Sherry Matthews had just moved from North Carolina to New York and begun a temp job when she received devastating news. The 43-year-old went in for her annual mammogram and learned she had stage three breast cancer. The unexpected and life-changing news shocked Matthews.
"The doctor said, 'You know, if I were you, I wouldn't think about goin' anywhere else right now. I'd think about gettin' this taken care of,'' Matthews said. "It's something you never want to hear, that you're gonna lose your breast and that your lymph nodes are all cancerous."
The hospital found a job for her at Hope Lodge , which provides free lodging, counseling and encouragement to cancer patients.
Matthews arrived at the center in April and was scared about undergoing chemotherapy. Six months later, Matthews said the road had been tough.
"It's been difficult in — in a lot of ways," she said. "The hardest part is accepting it and dealing with the depression that I've gone through.
"It's something that doesn't just go away. And I think people have a misconception about that once you finish your chemos, or once you finish -- I haven't started radiation -- but once you finish radiation, it's all gonna be over with," Matthews said.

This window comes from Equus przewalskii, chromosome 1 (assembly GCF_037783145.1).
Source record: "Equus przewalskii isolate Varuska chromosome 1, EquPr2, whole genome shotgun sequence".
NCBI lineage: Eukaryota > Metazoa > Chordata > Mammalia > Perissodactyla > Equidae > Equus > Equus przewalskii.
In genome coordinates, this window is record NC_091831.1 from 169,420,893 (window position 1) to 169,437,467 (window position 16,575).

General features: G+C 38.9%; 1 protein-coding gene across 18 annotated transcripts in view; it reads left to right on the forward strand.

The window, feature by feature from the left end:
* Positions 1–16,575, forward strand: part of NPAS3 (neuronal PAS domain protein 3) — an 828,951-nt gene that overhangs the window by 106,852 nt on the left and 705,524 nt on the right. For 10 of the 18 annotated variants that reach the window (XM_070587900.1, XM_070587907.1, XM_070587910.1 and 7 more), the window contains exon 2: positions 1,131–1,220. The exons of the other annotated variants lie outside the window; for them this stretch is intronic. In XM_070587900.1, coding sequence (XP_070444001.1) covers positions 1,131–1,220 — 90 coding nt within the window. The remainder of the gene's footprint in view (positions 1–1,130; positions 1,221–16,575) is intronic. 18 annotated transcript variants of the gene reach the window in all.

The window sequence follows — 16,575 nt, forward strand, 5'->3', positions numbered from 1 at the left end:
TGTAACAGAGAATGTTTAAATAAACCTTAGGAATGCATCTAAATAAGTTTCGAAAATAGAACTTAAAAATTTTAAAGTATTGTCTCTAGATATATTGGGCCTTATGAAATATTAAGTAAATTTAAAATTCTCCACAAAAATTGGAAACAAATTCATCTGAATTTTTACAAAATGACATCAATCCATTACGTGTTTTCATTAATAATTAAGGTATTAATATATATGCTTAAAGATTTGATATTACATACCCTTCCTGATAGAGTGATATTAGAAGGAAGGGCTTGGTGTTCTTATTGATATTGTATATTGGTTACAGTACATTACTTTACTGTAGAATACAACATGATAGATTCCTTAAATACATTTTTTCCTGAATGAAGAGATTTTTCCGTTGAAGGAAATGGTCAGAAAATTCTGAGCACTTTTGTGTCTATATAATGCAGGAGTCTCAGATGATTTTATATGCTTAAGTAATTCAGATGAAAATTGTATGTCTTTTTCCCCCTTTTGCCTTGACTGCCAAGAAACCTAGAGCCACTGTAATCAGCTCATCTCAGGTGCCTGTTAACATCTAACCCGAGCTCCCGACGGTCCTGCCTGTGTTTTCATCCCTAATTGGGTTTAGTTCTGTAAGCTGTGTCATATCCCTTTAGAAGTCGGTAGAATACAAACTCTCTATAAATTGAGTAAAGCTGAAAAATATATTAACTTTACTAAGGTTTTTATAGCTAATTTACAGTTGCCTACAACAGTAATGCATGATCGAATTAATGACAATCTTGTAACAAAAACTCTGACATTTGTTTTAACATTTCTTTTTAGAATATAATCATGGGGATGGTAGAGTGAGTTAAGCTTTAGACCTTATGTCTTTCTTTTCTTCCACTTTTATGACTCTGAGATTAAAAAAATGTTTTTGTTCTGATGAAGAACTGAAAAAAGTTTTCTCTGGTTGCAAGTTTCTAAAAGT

Yet even during her darkest times, Matthews said the Hope Lodge, with its staff and fellow patients, aided her because everyone fights for one another.
"I mean, Hope Lodge has been a godsend for me. I mean, this is my second family," she said.
She's learned to overcome tough times by volunteering at the lodge, participating in patient activities, finding inspiration in small things like a smile. Family members and friends send her care packages to show their love and lift her spirits.
Some even flew to New York to join her in the Making Strides for Breast Cancer Walk. At first, she felt too weak, but then she crossed the finish line with pride.
Now her goal is completing radiation and treatment.
"You can't look too far ahead. And you can't — you can't really look back. You just have to stay focused," Matthews said.